Tell us about your life before HBS.

I grew up in Antwerp, Belgium as part of the Jewish community. Having four grandparents who are Holocaust survivors, I felt it was important to experience life in Israel, and so, after taking a gap year, pursued a joint degree in Life Sciences and Psychology at The Hebrew University of Jerusalem, focusing on neuroscience. There I was part of two academic labs, one focusing on the impact of stress on the immune system, and the other on translational bioengineering. Looking at my long-term goals, which include innovation in the field of life sciences, I understood that it was critical to gain practical experience outside of academia. I decided to join McKinsey & Company, motivated to attain the best possible position to provide me with the essential business experience I lacked. That was the start of a multiyear journey servicing clients across the health care value chain in Israel and Western Europe, an experience that culminated in supporting the COVID-19 vaccine response as part of the McKinsey Social Sector Hub in Geneva.

Why the MS/MBA Biotechnology: Life Sciences degree?

Initially I was not thinking about going to business school. I learned a lot at McKinsey about business and strategy, but I really missed the science. The plan was to pursue an MS in biomedical engineering, until a few colleagues sent me press articles about the new Harvard joint degree, through which you can pursue both the MBA and an MS in Biotechnology. It was such an intuitive fit, one where I could leverage my previous experiences and improve my fluency in both the languages of business and science, to ultimately drive innovation in a sustainable and impactful way.

Being part of the inaugural cohort for over a year now (Class of 2022), I see three main benefits of pursuing the MS/MBA over an MS or MBA individually: a strong like-minded community, unparalleled exposure to leaders in industry and academia, and increased fluency not only in science but also in the business of science. I am looking forward to continuing to be part of this supportive, stimulating, and growing community, especially as the new cohorts come in.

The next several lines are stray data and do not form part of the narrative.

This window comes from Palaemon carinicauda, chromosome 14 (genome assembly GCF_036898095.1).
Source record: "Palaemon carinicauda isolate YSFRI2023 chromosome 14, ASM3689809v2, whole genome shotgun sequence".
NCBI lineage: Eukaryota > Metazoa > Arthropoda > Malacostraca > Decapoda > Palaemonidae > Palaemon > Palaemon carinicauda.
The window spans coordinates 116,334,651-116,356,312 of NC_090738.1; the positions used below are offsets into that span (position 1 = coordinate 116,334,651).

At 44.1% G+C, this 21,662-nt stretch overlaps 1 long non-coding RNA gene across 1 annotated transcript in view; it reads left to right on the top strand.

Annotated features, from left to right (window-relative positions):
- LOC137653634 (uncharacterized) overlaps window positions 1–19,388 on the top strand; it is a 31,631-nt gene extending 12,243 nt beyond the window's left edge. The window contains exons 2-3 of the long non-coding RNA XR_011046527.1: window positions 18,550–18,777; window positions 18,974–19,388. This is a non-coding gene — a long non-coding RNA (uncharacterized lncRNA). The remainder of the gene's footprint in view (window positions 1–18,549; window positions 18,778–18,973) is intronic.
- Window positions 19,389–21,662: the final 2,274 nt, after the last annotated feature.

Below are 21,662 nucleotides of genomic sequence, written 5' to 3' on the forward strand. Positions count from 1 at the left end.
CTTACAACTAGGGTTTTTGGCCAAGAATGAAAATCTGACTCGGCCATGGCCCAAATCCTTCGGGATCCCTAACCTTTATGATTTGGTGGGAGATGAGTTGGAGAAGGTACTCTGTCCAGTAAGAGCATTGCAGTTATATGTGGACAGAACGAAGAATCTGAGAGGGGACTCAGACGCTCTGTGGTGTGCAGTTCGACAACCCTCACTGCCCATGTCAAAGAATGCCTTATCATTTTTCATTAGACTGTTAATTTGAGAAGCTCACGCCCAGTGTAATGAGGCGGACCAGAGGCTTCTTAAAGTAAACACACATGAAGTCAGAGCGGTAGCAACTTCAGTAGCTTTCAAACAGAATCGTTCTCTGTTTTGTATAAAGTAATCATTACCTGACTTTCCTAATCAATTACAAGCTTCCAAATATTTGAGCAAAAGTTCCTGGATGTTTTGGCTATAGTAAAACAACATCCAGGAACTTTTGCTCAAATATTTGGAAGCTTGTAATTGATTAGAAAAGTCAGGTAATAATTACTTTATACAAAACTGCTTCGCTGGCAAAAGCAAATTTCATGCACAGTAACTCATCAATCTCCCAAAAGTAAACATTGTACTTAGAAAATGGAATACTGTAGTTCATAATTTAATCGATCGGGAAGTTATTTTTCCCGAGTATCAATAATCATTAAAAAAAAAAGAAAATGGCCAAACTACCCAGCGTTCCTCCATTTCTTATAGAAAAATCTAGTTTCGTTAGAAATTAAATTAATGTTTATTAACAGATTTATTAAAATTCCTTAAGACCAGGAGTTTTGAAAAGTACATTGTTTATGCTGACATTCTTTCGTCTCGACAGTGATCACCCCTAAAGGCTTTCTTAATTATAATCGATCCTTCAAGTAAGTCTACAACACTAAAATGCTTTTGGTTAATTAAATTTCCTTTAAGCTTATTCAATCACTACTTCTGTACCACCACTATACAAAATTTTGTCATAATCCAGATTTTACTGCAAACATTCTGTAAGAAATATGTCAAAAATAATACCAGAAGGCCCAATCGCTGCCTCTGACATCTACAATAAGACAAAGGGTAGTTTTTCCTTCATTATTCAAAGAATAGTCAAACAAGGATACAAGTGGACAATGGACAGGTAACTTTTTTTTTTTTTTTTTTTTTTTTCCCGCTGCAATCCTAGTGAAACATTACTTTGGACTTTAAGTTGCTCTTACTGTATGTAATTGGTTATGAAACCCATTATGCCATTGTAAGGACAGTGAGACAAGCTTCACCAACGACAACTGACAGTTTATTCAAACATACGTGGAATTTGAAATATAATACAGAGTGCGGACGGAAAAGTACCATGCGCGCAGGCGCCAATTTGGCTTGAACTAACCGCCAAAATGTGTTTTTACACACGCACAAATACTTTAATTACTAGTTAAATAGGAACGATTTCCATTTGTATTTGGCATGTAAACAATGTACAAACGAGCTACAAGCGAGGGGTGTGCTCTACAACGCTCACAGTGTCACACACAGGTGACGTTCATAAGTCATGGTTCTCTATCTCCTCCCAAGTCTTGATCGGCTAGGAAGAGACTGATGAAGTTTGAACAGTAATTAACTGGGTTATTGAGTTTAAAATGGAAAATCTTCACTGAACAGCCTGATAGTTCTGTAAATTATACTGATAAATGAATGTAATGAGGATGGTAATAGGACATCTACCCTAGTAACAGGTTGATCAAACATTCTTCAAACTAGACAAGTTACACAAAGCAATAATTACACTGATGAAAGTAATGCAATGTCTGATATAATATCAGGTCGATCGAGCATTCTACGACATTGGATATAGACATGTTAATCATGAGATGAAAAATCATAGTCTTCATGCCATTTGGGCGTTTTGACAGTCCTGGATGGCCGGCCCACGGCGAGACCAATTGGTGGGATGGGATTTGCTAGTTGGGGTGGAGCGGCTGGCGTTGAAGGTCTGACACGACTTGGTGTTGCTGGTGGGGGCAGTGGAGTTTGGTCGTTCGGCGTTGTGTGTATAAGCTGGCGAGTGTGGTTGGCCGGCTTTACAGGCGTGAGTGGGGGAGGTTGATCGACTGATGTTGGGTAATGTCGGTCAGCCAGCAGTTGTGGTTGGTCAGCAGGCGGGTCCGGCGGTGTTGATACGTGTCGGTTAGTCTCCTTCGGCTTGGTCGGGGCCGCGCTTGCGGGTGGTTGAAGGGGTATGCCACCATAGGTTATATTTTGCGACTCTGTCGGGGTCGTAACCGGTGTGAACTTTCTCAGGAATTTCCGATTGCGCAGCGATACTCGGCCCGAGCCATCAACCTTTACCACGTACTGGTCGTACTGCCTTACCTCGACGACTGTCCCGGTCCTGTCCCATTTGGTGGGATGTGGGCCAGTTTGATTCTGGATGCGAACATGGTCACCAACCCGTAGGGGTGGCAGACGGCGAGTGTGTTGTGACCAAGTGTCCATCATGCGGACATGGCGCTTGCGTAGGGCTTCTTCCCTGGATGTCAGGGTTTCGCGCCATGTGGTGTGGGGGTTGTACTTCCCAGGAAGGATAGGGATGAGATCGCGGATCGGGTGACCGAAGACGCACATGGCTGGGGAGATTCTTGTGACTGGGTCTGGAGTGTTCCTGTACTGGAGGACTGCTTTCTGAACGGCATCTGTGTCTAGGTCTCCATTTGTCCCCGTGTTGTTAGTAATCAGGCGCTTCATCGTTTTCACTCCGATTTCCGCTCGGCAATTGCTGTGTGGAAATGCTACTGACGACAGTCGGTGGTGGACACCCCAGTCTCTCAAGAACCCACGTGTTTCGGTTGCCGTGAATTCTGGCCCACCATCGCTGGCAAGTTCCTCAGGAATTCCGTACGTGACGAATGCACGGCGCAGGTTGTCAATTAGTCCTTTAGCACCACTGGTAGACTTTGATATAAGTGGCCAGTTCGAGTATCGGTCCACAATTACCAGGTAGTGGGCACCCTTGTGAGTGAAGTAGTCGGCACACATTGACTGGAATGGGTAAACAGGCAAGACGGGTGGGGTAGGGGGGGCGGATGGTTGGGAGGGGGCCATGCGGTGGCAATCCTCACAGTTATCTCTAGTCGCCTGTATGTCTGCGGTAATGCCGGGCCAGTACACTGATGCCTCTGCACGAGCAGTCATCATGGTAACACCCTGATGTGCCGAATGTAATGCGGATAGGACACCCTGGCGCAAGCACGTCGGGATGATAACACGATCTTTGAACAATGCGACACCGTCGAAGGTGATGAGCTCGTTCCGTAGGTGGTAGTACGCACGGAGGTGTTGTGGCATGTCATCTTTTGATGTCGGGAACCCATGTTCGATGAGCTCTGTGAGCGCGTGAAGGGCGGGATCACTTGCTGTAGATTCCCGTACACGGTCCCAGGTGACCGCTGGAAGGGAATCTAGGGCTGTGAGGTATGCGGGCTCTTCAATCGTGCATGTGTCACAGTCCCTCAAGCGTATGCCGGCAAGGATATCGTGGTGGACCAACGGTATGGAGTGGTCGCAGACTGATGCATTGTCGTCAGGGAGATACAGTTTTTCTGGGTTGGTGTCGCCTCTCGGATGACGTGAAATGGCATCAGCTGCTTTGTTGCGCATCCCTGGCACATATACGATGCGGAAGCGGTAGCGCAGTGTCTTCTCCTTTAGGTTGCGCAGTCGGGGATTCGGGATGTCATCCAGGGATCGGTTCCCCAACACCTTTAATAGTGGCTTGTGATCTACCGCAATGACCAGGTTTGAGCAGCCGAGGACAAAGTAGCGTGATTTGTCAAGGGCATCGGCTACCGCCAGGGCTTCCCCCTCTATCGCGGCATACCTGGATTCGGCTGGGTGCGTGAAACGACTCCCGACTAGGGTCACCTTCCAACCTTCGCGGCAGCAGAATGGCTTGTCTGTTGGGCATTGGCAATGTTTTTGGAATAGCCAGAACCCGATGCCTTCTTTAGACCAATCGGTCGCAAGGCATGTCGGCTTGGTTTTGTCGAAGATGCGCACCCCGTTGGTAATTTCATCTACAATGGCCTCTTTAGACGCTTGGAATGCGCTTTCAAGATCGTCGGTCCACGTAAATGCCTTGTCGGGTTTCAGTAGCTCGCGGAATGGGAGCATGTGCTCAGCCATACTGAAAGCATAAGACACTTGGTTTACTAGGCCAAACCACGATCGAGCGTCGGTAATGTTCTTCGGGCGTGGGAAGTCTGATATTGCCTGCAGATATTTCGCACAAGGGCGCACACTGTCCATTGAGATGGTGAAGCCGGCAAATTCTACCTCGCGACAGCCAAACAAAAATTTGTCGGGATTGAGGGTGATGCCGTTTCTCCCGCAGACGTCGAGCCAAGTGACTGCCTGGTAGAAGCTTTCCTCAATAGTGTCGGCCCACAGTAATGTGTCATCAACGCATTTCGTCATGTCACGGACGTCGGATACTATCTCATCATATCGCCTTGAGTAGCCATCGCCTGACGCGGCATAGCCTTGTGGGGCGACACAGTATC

What was something you did not expect coming into HBS, but found?

The openness of the students and the supportive community. The people I have interacted with and become friends with at HBS have challenged not only the way I think about my professional life, but also about my personal life - whether it is discussing more delicate societal issues within the classroom or outside, unexpectedly bonding over deep life experiences with people from South Korea or South Carolina, learning about what a wedding looks like in Nigeria, discussing Middle East politics with Syrian and Lebanese classmates, hiking in Arizona with close friends, or treasuring the sunny Boston days on the beautiful HBS campus.

How is the MS/MBA preparing you for a career in health care and the life sciences?

First, through the formal academic experience. The case method at HBS forces you to be fully present, reactive and able to communicate your opinions in a very clear way. The real beauty of the case method is listening to the opinions of fellow students, who come from such diverse backgrounds and enable me to look at problems through a manifold of new lenses. On the MS side, I get to tap into the scientific way of thinking again, but perhaps more importantly, I get to learn how to enable disruptive scientific developments to achieve positive impact at a large scale.

Second, through the informal academic experience, which enables me to put theory into practice and to further develop my understanding in areas I am passionate about. For example, last year I had the chance to coordinate a panel featuring senior leaders of the pandemic response from the UK, Nigeria, and India. I got to work closely with an HBS Professor, and we are currently in the process of writing a case together with one of the panelists, which could potentially serve as part of the future MBA curriculum.

Third, through developing new skills in a low-risk environment. One of my major goals coming into HBS was exploring the world of life science entrepreneurship. Through Nucleate, a student-run biotech incubator, I met a PhD candidate at MIT with whom I have been exploring a tough tech venture for most of the last year. It’s a roller-coaster ride on so many levels, but I am enjoying every thrill and can feel how I am starting to develop the right reflexes and the ability to ask the right questions in entrepreneurship. Having access to HBS resources and very experienced HBS faculty, as well as being in Boston, a major life science hub, both contribute to this unique sense of safety and adventure.

Lastly, through the student and alumni community. It has been very powerful to be able to test out multiple career and life paths with people who have direct experience in sub-segments of the health care and life industry, and to see how generous people have been with their time. This also comes across in my internship experience, where I explored business development at Genentech. An HBS alumna helped me narrow down what I wanted to do and made sure I understood how to best prepare myself for the recruiting process. I am now following the same process as I think through my short- and mid-term path for full-time work. My hope is to be able to pay it forward now as a current student, but also as an alumna in the (sadly) not too distant future.